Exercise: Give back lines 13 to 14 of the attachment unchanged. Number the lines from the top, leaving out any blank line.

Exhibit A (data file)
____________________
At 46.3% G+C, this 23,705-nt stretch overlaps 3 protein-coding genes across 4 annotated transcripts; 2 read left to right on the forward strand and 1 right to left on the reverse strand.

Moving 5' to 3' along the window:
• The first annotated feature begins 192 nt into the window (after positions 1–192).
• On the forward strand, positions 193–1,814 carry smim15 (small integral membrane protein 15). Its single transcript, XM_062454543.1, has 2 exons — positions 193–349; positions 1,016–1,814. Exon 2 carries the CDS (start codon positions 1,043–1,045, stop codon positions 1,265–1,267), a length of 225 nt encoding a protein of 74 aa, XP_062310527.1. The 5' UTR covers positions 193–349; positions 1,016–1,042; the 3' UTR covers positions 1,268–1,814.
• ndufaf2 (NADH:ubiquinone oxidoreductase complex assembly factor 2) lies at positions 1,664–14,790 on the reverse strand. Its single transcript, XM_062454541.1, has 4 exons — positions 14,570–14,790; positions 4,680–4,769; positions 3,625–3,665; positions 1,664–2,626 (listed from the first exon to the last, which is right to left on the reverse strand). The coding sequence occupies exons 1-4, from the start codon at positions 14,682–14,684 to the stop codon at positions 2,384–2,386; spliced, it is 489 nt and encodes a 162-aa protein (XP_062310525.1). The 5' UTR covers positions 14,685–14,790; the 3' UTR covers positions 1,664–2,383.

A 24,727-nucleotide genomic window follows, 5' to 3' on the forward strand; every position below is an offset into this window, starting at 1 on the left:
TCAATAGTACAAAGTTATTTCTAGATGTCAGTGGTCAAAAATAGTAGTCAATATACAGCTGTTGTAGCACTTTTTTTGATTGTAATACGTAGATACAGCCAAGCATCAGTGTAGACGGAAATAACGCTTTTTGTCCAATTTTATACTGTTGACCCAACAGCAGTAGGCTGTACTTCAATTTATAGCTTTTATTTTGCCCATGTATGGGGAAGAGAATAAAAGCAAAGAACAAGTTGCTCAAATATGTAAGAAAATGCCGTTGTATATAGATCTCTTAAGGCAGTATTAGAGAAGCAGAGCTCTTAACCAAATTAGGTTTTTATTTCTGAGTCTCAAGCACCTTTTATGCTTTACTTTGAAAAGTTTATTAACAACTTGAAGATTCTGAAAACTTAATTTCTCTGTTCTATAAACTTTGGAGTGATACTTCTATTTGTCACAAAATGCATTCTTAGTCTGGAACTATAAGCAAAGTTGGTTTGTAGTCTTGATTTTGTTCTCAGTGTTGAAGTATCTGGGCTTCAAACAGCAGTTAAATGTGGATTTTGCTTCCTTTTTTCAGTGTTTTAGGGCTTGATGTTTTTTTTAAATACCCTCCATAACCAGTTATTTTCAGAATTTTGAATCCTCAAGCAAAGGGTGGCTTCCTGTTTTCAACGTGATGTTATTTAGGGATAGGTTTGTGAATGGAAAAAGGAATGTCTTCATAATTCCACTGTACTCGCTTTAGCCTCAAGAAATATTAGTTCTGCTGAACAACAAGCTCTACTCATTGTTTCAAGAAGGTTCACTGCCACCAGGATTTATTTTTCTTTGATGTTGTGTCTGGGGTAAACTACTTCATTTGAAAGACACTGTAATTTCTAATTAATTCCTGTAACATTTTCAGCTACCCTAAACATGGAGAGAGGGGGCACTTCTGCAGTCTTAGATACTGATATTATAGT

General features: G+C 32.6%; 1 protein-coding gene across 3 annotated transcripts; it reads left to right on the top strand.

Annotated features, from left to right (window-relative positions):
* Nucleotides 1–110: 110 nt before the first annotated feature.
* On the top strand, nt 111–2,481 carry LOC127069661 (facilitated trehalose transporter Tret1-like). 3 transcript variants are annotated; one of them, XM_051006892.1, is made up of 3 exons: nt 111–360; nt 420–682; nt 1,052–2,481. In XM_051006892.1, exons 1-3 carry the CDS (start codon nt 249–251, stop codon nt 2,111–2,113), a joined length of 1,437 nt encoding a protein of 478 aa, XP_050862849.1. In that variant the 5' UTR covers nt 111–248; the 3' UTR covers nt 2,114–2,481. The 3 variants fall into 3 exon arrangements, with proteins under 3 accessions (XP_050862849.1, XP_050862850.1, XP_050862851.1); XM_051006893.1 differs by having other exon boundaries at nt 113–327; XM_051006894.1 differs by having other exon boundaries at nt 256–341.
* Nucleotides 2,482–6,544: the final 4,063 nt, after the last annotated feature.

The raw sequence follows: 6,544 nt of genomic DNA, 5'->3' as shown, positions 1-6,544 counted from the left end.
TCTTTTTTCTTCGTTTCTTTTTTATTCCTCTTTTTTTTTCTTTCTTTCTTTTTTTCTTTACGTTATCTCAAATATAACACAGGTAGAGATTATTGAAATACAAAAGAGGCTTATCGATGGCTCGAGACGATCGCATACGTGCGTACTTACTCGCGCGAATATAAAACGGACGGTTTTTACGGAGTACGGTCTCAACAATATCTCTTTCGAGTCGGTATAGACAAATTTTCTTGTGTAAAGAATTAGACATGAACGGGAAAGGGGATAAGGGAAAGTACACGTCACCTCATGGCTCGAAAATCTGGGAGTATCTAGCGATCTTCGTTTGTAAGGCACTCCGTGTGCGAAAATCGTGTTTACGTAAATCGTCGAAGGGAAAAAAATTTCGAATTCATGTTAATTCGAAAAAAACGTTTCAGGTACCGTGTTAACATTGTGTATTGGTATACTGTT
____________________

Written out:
The raw sequence follows: 6,544 nt of genomic DNA, 5'->3' as shown, positions 1-6,544 counted from the left end.
TCTTTTTTCTTCGTTTCTTTTTTATTCCTCTTTTTTTTTCTTTCTTTCTTTTTTTCTTTACGTTATCTCAAATATAACACAGGTAGAGATTATTGAAATACAAAAGAGGCTTATCGATGGCTCGAGACGATCGCATACGTGCGTACTTACTCGCGCGAATATAAAACGGACGGTTTTTACGGAGTACGGTCTCAACAATATCTCTTTCGAGTCGGTATAGACAAATTTTCTTGTGTAAAGAATTAGACATGAACGGGAAAGGGGATAAGGGAAAGTACACGTCACCTCATGGCTCGAAAATCTGGGAGTATCTAGCGATCTTCGTTTGTAAGGCACTCCGTGTGCGAAAATCGTGTTTACGTAAATCGTCGAAGGGAAAAAAATTTCGAATTCATGTTAATTCGAAAAAAACGTTTCAGGTACCGTGTTAACATTGTGTATTGGTATACTGTT